“The LGBTQ pride movement has never been without controversy. In recent days, many people have expressed outrage about The Center’s decision to not invite law enforcement to participate in this year’s event. The decision has not been an easy one nor made lightly.

“A little background about the pride movement. The first pride parade was held in New York City in 1970 to commemorate the Stonewall Riots of the previous year. That seminal event is seen by many as a key moment in the LGBTQ civil rights movement. The Stonewall Riots were also a protest in response to continued harassment by police of the gay community.”

“Indeed, The Center’s own history is closely tied to incidents of police harassment here in Denver in the early seventies. Over the years The Center and many other organizations and individuals, including LGBTQ officers themselves, have worked very hard to improve relationships with law enforcement and make it possible for LGBTQ officers to serve proudly. So why make this decision now when for many people in the LGBTQ community things are much better than they used to be?”

In particular, the Center sites tension between black members of the LGBTQ community and police.

“Things are better, but not for everyone. While many individuals in the community are currently upset by this decision, The Center received a great deal of criticism over the years for working with police. (After a DPD officer shot and killed Jessie Hernandez, protestors briefly stopped the pride parade because of police participation.)

“In the context of last summer’s Black Lives Matter protests, many staff members at The Center have also objected to The Center working with police. One black staff member recently resigned in part over our relationship with police. Another black staff member has such a visceral reaction because of past trauma around interacting with police that they literally have an anxiety attack at the thought of having to deal with officers. A black volunteer with the pride committee has privately admitted his fear around being stopped by police because of what has happened to so many black men.”

Wanting to focus on the positive

I have been through great trauma, too. I cannot relate to the black experience. But I don’t want to detest cops forever because of my trauma, especially when (how quickly I forget) I used to have great fun with people who work in public safety. Dance parties in Palm Springs, even.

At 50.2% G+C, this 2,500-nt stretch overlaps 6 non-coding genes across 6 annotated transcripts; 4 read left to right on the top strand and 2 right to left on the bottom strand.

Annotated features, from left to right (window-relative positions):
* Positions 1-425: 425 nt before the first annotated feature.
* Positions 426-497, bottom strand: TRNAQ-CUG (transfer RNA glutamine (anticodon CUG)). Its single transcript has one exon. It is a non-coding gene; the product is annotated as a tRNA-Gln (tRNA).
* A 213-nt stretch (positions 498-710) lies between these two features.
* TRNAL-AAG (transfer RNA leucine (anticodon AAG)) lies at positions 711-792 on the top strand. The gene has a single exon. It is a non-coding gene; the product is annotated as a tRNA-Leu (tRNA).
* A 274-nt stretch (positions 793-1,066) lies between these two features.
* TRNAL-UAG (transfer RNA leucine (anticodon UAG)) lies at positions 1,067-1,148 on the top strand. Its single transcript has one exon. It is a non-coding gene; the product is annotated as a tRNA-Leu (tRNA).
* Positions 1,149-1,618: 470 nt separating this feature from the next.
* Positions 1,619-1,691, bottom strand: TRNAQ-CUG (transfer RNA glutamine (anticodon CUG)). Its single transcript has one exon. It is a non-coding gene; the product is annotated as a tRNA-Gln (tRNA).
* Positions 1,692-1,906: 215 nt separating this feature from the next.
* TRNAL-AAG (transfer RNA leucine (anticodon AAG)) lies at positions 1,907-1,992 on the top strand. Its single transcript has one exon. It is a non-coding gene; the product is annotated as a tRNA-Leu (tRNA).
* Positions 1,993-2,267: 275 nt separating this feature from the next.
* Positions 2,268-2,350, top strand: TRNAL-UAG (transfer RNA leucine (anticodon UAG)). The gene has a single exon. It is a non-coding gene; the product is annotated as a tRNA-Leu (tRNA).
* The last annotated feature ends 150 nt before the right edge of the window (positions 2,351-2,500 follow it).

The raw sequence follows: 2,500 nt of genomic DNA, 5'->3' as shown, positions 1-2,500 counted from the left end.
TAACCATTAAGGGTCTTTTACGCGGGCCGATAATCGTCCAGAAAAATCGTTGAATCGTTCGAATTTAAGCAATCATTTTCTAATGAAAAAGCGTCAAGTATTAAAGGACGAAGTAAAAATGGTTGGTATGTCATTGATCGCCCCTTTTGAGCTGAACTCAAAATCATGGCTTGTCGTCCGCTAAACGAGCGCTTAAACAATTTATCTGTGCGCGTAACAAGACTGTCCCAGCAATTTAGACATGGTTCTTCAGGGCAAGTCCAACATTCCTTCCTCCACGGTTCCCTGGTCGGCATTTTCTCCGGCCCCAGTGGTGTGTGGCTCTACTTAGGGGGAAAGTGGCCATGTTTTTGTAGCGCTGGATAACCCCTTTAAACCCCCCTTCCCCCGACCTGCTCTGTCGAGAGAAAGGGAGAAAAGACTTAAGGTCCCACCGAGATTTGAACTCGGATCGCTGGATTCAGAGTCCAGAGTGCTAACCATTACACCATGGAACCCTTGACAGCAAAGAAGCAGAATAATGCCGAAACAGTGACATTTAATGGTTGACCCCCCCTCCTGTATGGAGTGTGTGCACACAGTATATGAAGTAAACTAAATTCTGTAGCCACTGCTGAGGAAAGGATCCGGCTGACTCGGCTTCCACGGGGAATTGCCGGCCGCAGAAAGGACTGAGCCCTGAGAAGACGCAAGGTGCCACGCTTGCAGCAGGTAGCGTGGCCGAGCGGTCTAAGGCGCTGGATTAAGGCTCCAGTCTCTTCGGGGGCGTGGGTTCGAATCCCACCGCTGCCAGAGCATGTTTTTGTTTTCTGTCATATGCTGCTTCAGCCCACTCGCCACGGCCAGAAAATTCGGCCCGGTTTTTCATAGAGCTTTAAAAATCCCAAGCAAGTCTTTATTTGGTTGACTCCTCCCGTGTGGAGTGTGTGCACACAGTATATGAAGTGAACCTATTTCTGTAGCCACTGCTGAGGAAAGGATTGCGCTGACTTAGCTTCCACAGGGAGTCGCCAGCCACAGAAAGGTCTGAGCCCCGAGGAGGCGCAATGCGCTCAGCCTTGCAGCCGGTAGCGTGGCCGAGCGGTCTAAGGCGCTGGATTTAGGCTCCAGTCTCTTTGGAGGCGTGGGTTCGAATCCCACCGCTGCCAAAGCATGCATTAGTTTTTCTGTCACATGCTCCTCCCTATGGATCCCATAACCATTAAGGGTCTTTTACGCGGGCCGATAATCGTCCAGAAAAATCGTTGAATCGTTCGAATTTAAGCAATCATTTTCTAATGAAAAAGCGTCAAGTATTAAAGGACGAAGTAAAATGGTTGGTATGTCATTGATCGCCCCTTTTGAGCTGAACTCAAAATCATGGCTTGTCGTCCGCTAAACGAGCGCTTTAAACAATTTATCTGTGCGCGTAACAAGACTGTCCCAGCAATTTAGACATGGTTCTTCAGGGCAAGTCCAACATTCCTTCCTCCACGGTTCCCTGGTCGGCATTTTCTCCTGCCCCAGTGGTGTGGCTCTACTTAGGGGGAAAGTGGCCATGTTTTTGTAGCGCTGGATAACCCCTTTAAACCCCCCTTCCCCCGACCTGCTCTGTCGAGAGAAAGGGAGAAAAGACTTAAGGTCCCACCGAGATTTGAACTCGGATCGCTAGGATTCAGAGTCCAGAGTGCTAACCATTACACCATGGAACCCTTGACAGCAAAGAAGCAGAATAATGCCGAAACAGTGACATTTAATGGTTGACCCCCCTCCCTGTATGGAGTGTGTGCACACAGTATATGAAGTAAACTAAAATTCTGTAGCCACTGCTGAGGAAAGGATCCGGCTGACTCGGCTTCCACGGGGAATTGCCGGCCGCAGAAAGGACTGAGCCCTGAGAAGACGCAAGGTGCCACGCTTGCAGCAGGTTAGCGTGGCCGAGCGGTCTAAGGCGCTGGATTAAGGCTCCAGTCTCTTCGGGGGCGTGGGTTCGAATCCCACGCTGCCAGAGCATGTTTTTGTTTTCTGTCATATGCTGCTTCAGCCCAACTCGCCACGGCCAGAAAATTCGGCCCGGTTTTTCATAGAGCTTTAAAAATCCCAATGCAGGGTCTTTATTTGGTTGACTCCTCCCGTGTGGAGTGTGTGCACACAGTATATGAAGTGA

The Advocate masthead in 1997, when I served as executive news editor.Photo/David Heitz

I ask the decisionmakers at Denver Pride and the Denver Center to reconsider their stance on police attendance. I served as executive news editor of The Advocate, the national gay and lesbian newsmagazine headquartered in Los Angeles, from 1997 to 1998.

I even oversaw an Advocate cover story on "Gay Cops." I was told to interview cops with an eye toward finding a good-looking one for the cover. Sometimes gay people can be shallow.

I am a strong supporter of civil rights. And I make no excuses for the poor behaviors some police have shown, particularly toward people of color.

But I may be an even stronger supporter of the Constitution, and Freedom of Speech in particular. It is on those grounds that I believe Denver Police and all police should be welcomed at the gay pride celebrations.

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I have been in the news business more than 30 years, spending much of my career at some of the best local newspapers in the country. Today, I report on Denver City Hall, homelessness and other topics for NewsBreak, much like I did in my twenties covering Newport Beach, Calif. for the Daily Pilot. I consider myself a lucky guy to still be doing what I love after so many years.

Denver, CO